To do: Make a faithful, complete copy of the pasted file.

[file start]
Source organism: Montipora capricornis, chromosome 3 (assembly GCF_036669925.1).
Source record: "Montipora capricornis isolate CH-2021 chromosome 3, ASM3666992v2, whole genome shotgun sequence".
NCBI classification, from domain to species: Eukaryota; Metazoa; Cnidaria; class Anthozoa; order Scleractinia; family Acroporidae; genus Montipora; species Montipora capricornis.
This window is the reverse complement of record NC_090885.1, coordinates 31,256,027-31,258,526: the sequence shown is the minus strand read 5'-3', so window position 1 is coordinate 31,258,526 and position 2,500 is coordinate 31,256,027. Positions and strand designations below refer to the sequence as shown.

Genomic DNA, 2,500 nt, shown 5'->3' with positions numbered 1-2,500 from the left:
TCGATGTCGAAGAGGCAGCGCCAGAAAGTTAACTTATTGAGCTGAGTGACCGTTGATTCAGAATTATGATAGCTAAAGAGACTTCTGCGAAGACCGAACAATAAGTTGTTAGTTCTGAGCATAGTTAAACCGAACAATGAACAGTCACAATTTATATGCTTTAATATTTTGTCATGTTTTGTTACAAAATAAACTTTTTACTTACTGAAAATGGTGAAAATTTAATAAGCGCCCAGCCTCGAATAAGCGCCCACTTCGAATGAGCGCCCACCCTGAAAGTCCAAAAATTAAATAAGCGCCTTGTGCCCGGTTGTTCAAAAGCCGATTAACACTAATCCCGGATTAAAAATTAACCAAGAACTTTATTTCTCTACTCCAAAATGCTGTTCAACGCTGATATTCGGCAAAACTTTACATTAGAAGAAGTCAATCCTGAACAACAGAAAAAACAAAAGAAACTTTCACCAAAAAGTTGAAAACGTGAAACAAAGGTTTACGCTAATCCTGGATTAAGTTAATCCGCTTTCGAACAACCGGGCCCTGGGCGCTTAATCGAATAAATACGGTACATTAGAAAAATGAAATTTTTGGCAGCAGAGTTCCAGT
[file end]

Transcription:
Source organism: Montipora capricornis, chromosome 3 (assembly GCF_036669925.1).
Source record: "Montipora capricornis isolate CH-2021 chromosome 3, ASM3666992v2, whole genome shotgun sequence".
NCBI classification, from domain to species: Eukaryota; Metazoa; Cnidaria; class Anthozoa; order Scleractinia; family Acroporidae; genus Montipora; species Montipora capricornis.
This window is the reverse complement of record NC_090885.1, coordinates 31,256,027-31,258,526: the sequence shown is the minus strand read 5'-3', so window position 1 is coordinate 31,258,526 and position 2,500 is coordinate 31,256,027. Positions and strand designations below refer to the sequence as shown.

Genomic DNA, 2,500 nt, shown 5'->3' with positions numbered 1-2,500 from the left:
TCGATGTCGAAGAGGCAGCGCCAGAAAGTTAACTTATTGAGCTGAGTGACCGTTGATTCAGAATTATGATAGCTAAAGAGACTTCTGCGAAGACCGAACAATAAGTTGTTAGTTCTGAGCATAGTTAAACCGAACAATGAACAGTCACAATTTATATGCTTTAATATTTTGTCATGTTTTGTTACAAAATAAACTTTTTACTTACTGAAAATGGTGAAAATTTAATAAGCGCCCAGCCTCGAATAAGCGCCCACTTCGAATGAGCGCCCACCCTGAAAGTCCAAAAATTAAATAAGCGCCTTGTGCCCGGTTGTTCAAAAGCCGATTAACACTAATCCCGGATTAAAAATTAACCAAGAACTTTATTTCTCTACTCCAAAATGCTGTTCAACGCTGATATTCGGCAAAACTTTACATTAGAAGAAGTCAATCCTGAACAACAGAAAAAACAAAAGAAACTTTCACCAAAAAGTTGAAAACGTGAAACAAAGGTTTACGCTAATCCTGGATTAAGTTAATCCGCTTTCGAACAACCGGGCCCTGGGCGCTTAATCGAATAAATACGGTACATTAGAAAAATGAAATTTTTGGCAGCAGAGTTCCAGT